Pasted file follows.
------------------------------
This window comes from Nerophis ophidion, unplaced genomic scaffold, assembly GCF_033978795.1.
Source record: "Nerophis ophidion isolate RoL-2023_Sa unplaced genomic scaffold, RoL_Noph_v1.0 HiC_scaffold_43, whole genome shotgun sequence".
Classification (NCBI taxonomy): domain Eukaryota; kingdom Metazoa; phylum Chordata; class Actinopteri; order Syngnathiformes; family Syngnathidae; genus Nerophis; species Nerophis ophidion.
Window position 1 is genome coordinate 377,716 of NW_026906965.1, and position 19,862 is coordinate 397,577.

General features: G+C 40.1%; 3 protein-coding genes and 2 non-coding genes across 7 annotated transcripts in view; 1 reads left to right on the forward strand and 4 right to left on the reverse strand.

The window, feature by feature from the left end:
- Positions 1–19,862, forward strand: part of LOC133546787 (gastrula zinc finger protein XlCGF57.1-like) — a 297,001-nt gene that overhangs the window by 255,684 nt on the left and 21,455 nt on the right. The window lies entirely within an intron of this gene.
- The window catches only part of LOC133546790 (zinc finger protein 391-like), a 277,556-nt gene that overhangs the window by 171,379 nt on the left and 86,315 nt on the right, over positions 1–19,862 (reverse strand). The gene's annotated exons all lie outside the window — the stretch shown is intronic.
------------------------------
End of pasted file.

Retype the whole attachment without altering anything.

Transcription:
This window comes from Nerophis ophidion, unplaced genomic scaffold, assembly GCF_033978795.1.
Source record: "Nerophis ophidion isolate RoL-2023_Sa unplaced genomic scaffold, RoL_Noph_v1.0 HiC_scaffold_43, whole genome shotgun sequence".
Classification (NCBI taxonomy): domain Eukaryota; kingdom Metazoa; phylum Chordata; class Actinopteri; order Syngnathiformes; family Syngnathidae; genus Nerophis; species Nerophis ophidion.
Window position 1 is genome coordinate 377,716 of NW_026906965.1, and position 19,862 is coordinate 397,577.

General features: G+C 40.1%; 3 protein-coding genes and 2 non-coding genes across 7 annotated transcripts in view; 1 reads left to right on the forward strand and 4 right to left on the reverse strand.

The window, feature by feature from the left end:
- Positions 1–19,862, forward strand: part of LOC133546787 (gastrula zinc finger protein XlCGF57.1-like) — a 297,001-nt gene that overhangs the window by 255,684 nt on the left and 21,455 nt on the right. The window lies entirely within an intron of this gene.
- The window catches only part of LOC133546790 (zinc finger protein 391-like), a 277,556-nt gene that overhangs the window by 171,379 nt on the left and 86,315 nt on the right, over positions 1–19,862 (reverse strand). The gene's annotated exons all lie outside the window — the stretch shown is intronic.